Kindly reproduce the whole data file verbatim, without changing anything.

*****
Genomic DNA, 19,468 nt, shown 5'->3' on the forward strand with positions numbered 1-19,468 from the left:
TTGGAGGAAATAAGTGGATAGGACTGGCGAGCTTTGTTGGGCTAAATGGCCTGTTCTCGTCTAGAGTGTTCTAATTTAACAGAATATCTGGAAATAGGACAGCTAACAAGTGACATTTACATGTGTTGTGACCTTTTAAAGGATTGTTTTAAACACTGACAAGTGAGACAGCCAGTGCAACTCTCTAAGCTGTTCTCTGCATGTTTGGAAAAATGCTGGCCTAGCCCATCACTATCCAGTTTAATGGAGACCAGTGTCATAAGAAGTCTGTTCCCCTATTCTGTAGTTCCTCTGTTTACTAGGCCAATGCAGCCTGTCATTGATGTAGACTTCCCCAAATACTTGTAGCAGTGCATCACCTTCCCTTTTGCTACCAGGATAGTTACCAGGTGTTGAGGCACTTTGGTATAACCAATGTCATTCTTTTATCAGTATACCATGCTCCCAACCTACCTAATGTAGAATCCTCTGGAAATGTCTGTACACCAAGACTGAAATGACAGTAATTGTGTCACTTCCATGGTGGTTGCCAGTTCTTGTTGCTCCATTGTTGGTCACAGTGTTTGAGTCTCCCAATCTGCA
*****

Genomic DNA, 19,468 nt, shown 5'->3' on the forward strand with positions numbered 1-19,468 from the left:
TTGGAGGAAATAAGTGGATAGGACTGGCGAGCTTTGTTGGGCTAAATGGCCTGTTCTCGTCTAGAGTGTTCTAATTTAACAGAATATCTGGAAATAGGACAGCTAACAAGTGACATTTACATGTGTTGTGACCTTTTAAAGGATTGTTTTAAACACTGACAAGTGAGACAGCCAGTGCAACTCTCTAAGCTGTTCTCTGCATGTTTGGAAAAATGCTGGCCTAGCCCATCACTATCCAGTTTAATGGAGACCAGTGTCATAAGAAGTCTGTTCCCCTATTCTGTAGTTCCTCTGTTTACTAGGCCAATGCAGCCTGTCATTGATGTAGACTTCCCCAAATACTTGTAGCAGTGCATCACCTTCCCTTTTGCTACCAGGATAGTTACCAGGTGTTGAGGCACTTTGGTATAACCAATGTCATTCTTTTATCAGTATACCATGCTCCCAACCTACCTAATGTAGAATCCTCTGGAAATGTCTGTACACCAAGACTGAAATGACAGTAATTGTGTCACTTCCATGGTGGTTGCCAGTTCTTGTTGCTCCATTGTTGGTCACAGTGTTTGAGTCTCCCAATCTGCA